When community money is used to improve or invest in the separate real property of one spouse, the community will have a constructive “lien” against that separate property in the divorce. What this means is that the community will likely be entitled to a reimbursement for monies invested in the separate property as well as a portion of the increase in value.
By way of example, if a spouse owns a home prior to marriage, but after marriage uses her earnings to pay the monthly mortgage payments, the community will be entitled to a constructive lien on the property. Let’s say that Wife purchases a house for $300,000.00 prior to marriage. She puts 10% down ($30,000.00) from her separate money and begins making mortgage payments. Wife then marries Husband, and they use a joint bank account or Wife’s post-marriage income (now community property) to pay the mortgage. At the time of divorce, the mortgage has now been paid down by $50,000.00 during the marriage alone. This does not include the initial down payment or the reduction in mortgage prior to the marriage. Additionally, the parties used $10,000.00 of community money to improve the kitchen. The total community principal investment is $90,000.00 (we don’t count interest paid on the mortgage in this calculation). The property is now worth $450,000.00 (an appreciation of $150,000.00). The Arizona Court of Appeals established a formula to determine the community lien in Drahos v. Rens, 149 Ariz. 248, 717 P.2d 927 (App. 1985). Below is the calculation for this example.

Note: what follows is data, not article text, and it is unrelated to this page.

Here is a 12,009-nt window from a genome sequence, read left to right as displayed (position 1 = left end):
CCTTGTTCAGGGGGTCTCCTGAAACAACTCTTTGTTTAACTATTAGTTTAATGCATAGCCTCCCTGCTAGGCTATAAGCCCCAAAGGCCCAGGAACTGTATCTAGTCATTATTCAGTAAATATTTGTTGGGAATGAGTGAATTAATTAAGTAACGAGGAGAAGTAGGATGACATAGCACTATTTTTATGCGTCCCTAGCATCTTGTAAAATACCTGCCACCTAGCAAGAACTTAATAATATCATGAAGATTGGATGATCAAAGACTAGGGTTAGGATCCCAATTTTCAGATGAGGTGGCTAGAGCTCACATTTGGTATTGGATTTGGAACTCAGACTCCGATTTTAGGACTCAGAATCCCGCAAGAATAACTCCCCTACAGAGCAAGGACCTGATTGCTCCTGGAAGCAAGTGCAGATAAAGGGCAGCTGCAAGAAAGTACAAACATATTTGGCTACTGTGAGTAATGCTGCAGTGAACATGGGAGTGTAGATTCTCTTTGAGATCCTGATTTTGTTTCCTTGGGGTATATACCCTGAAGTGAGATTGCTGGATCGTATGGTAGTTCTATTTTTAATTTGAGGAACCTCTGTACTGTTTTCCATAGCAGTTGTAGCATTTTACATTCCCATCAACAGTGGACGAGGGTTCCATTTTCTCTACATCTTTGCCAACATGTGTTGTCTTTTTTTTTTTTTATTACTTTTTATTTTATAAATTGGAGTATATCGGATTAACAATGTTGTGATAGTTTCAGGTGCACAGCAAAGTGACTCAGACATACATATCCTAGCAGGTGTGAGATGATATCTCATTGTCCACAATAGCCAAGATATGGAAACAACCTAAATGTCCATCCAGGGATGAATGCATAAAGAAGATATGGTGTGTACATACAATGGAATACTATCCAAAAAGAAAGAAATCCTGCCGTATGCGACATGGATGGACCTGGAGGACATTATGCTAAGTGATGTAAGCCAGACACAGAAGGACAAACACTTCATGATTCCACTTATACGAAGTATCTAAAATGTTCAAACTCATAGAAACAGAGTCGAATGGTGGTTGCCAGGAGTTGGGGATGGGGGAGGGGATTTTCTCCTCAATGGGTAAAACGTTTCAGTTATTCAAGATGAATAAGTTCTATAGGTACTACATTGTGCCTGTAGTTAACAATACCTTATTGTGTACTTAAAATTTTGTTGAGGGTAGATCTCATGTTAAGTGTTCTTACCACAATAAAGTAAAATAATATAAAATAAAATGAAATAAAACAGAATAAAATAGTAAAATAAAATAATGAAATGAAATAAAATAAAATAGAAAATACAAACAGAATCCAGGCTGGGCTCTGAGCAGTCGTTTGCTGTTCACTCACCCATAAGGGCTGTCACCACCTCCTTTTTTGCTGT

C + [C/B x A]
A = appreciation since purchase
B = original purchase price
C = total community contribution
90,000 + [60,000/300,000 x 150,000] = 90,000
So the community lien on the property is $90,000.00, of which each spouse is entitled to one-half.
The same is true when the separate property is purchased during the marriage, but the other spouse signs a Disclaimer Deed. If the property is purchased with separate funds, but community money is used to pay down the mortgage each month, the community will have a lien similar to that in the above example.
There are also rules for recouping community funds spent on separate property even when that property is “underwater,” or has lost value over the course of the marriage. It is important for each spouse to understand their rights for community reimbursement and their rights in protecting their separate property in a divorce.
If you would like to work with one of our experienced Attorneys, please call OWENS & PERKINS at (480) 994-8824 to schedule your free 30-minute consultation.